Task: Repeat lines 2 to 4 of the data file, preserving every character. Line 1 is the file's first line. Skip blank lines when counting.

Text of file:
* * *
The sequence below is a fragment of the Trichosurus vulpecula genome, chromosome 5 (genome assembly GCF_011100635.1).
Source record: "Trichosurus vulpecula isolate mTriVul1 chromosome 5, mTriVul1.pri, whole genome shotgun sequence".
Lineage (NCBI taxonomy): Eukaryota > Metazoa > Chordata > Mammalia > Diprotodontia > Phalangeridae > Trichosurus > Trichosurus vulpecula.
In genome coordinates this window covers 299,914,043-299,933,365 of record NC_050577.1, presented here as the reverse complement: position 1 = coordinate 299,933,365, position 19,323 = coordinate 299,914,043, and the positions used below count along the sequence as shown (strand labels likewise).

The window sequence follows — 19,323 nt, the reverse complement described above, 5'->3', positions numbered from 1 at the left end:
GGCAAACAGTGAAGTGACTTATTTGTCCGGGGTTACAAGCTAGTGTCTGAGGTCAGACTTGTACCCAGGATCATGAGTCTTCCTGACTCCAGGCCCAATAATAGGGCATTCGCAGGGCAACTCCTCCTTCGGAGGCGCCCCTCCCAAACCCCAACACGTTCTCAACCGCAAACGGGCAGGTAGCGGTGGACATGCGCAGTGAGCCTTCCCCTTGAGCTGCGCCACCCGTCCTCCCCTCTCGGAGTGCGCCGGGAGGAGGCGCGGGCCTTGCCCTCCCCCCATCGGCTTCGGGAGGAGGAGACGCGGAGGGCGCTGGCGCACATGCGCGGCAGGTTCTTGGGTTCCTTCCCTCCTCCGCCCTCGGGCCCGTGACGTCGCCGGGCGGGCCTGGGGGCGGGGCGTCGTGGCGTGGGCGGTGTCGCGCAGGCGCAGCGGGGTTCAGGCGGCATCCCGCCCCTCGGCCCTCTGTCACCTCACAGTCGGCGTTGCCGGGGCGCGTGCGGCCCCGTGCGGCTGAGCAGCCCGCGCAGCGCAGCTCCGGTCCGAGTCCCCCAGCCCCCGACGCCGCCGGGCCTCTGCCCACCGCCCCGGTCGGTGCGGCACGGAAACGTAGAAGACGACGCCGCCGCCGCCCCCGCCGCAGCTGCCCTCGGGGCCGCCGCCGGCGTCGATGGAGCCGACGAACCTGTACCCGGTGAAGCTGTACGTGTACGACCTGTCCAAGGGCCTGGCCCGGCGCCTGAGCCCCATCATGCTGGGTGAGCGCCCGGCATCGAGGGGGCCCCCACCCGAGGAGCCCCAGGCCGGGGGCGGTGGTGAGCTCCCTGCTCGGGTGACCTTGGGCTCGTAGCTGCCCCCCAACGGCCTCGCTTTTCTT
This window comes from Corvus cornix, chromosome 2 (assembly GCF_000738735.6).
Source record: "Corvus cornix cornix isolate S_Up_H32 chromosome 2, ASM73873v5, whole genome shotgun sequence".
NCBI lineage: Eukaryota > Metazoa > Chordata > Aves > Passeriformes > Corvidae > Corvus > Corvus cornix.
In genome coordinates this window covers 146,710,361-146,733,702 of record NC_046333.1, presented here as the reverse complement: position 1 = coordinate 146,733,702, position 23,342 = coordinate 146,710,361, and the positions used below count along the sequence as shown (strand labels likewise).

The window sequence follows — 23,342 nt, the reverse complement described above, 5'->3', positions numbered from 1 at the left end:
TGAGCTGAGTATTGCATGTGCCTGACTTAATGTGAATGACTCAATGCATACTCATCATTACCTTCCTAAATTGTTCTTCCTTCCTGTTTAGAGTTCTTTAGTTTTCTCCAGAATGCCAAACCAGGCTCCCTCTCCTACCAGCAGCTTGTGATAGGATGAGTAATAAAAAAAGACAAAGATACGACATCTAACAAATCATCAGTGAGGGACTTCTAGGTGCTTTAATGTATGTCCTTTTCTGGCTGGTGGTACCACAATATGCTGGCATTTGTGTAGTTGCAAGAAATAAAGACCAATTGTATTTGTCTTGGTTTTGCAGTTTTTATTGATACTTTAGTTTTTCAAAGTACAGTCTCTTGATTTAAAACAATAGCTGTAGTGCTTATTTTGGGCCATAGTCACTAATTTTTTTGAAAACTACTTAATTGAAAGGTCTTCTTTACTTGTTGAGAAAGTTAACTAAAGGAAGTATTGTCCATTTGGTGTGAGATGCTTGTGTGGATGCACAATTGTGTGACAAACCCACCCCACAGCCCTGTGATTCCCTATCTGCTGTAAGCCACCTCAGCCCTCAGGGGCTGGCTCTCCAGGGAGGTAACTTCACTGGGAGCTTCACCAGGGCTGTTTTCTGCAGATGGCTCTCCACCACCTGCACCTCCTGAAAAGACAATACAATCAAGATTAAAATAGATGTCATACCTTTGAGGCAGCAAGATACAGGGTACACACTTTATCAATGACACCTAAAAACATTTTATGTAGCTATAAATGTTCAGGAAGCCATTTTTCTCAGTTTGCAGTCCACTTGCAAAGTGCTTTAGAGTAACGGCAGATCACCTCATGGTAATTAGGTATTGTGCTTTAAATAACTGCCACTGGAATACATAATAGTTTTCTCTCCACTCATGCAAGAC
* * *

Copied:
Source record: "Trichosurus vulpecula isolate mTriVul1 chromosome 5, mTriVul1.pri, whole genome shotgun sequence".
Lineage (NCBI taxonomy): Eukaryota > Metazoa > Chordata > Mammalia > Diprotodontia > Phalangeridae > Trichosurus > Trichosurus vulpecula.
In genome coordinates this window covers 299,914,043-299,933,365 of record NC_050577.1, presented here as the reverse complement: position 1 = coordinate 299,933,365, position 19,323 = coordinate 299,914,043, and the positions used below count along the sequence as shown (strand labels likewise).